The Korean War began on June 25, 1950. It was the first military conflict of the Cold War, pitting the Soviet-advised North Korean People’s Army, which later had massive support from communist China, against a U.S.-led coalition of United Nations forces supporting South Korea.
On May 30, 2016, veterans of that war will move down Constitution Avenue in Washington, DC, participating in the National Memorial Day Parade, but most importantly, paying tribute to their fellow soldiers, sailors, airmen, and Marines who perished in that war, many of whom have yet to be brought home.
Starting at 2:00 p.m., Korean War Veterans Association (KWVA) president Larry Kinard will lead the veterans, some being driven in vintage Korean War military vehicles. In addition, numerous Korean-American war veterans will march down the avenue, accompanied by Korean-American ladies, who will be wearing their traditional native costumes.
Other events on that same day that will recognize the price of freedom and honor all those who gave their lives in defense of the United States and the Republic of Korea include:
The placing of a wreath at 12:00 p.m. at the Tomb of the Unknown Soldiers in Arlington National Cemetery by KWVA president Kinard and Major General Kyoung Soo SHIN, the Defense Attache’ at the Embassy of the Republic of Korea.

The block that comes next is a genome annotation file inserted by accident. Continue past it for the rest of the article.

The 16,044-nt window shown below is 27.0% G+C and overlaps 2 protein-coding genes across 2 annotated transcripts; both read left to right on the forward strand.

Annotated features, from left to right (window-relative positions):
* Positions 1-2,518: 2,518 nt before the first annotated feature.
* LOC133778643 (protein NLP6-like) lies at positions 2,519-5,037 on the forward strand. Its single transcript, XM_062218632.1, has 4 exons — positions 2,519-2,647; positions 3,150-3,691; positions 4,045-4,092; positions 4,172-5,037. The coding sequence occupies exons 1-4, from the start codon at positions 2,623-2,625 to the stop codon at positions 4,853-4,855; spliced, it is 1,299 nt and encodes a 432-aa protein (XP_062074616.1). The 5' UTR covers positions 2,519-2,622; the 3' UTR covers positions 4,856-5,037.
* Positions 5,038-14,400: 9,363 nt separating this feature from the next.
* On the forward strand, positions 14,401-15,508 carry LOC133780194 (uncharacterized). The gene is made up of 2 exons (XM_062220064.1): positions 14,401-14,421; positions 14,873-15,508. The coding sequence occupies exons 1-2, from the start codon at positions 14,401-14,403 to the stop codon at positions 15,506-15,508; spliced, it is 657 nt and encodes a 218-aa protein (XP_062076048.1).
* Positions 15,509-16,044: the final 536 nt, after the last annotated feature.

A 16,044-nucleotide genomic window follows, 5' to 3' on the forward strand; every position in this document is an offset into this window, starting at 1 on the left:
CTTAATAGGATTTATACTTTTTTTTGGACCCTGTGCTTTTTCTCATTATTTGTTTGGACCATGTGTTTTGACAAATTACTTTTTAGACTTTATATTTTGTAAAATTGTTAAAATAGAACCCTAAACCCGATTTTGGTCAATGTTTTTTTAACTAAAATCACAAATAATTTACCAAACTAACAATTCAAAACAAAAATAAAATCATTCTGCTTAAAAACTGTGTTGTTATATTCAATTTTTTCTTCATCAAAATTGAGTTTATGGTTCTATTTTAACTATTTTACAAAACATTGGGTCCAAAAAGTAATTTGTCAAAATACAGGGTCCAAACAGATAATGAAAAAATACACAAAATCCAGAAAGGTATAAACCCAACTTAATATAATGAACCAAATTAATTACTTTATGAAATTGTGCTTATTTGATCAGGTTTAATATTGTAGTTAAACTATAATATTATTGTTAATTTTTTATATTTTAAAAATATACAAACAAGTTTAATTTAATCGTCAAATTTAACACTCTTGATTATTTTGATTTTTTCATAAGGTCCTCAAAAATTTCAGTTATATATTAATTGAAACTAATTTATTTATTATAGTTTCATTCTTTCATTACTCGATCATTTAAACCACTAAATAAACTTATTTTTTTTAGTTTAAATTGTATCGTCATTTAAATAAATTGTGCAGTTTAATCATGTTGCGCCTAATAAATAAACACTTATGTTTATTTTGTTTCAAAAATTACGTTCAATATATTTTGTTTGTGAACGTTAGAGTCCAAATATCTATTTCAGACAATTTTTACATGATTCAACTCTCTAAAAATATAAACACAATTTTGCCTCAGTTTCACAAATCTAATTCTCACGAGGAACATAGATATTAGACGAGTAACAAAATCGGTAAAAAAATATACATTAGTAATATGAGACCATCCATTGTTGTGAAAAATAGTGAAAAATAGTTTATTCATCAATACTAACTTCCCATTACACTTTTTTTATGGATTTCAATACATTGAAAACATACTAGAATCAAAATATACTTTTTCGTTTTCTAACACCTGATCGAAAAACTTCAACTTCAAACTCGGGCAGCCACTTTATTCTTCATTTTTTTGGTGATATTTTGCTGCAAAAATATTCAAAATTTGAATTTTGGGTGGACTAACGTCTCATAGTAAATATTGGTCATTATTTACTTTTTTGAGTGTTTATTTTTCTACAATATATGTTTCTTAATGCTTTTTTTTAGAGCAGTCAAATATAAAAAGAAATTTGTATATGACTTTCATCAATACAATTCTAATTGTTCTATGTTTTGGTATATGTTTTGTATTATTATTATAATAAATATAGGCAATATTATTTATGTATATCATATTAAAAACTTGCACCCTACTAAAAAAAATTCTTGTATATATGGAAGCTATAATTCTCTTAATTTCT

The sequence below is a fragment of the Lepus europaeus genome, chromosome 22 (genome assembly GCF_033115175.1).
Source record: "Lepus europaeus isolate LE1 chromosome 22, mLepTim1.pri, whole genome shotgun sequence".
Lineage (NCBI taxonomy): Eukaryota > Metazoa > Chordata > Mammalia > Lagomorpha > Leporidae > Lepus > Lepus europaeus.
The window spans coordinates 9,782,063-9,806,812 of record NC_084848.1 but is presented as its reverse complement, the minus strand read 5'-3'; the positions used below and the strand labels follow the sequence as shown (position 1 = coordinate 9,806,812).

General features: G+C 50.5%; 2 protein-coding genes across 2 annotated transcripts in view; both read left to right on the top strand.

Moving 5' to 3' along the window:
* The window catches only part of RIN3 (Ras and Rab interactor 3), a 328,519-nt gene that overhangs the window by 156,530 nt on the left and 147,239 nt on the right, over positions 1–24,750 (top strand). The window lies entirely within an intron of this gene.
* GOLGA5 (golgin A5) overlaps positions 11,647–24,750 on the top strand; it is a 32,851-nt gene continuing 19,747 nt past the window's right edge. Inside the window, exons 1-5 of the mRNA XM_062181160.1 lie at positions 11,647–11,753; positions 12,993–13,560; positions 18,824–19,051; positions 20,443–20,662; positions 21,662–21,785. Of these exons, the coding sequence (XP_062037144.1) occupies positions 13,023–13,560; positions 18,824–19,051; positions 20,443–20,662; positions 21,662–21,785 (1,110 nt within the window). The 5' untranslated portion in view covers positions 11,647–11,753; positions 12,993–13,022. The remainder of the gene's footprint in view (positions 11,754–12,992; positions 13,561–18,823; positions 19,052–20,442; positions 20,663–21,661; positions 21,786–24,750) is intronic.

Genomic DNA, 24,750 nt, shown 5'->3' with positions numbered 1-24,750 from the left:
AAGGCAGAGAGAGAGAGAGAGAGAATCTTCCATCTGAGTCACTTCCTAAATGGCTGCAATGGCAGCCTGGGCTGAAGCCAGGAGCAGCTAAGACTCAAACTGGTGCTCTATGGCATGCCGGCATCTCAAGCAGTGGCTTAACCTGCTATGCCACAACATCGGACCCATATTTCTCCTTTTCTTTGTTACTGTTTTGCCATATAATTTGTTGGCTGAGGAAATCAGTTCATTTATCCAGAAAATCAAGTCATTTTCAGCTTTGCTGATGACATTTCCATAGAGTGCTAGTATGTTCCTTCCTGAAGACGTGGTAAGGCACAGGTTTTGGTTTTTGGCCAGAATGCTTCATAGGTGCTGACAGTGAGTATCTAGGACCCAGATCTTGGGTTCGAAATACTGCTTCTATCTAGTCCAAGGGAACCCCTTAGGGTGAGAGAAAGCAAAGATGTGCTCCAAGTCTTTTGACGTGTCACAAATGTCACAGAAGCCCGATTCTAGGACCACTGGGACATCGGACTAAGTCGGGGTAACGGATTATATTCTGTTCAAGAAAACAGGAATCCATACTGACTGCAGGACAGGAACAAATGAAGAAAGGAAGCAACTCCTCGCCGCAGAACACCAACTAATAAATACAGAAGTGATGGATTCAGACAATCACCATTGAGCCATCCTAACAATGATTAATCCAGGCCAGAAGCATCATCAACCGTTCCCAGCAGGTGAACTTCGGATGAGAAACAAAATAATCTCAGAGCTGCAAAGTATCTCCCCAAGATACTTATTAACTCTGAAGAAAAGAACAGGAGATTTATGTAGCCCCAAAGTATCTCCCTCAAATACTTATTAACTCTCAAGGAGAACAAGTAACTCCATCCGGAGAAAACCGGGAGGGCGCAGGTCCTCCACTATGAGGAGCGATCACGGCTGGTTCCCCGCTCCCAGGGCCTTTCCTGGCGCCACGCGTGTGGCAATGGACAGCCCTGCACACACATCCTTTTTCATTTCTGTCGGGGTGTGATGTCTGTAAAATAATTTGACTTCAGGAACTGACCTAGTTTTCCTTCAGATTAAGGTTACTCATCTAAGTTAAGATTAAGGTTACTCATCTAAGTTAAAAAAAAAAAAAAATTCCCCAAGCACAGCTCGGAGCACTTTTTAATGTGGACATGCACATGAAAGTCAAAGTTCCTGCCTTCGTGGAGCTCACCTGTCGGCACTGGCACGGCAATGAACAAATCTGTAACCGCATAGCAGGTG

The presentation of wreaths at the Korean War Veterans Memorial (on the National Mall) at 5:00 p.m., by representatives of the KWVA, the Korean War Veterans Memorial Foundation (KWVMF), and the American Indian Veterans Association (AIVA). Remarks will be made by Major General Shin, KWVA president Kinard, Colonel (U.S. Army, retired) Bill Weber (KWVMF), and AIVA president Don Loudner.
The primary mission of the KWVA is to raise awareness of numerous events that commemorate the history of the Korean War, not just among the American people, but also the Korean War veterans and their families themselves, many of whom remain unaware of these events that are frequently conducted in their honor at sites across the United States. Another important mission of the association is to assist and support the Defense POW/MIA Accounting Agency (DPAA) in its efforts aimed at the repatriation of thousands of American servicemen, whose remains are still north of the Demilitarized Zone (DMZ).
Point of Contact: Fred Lash, Director of Communication, Korean War Veterans Association, 703-304-7665; firstname.lastname@example.org.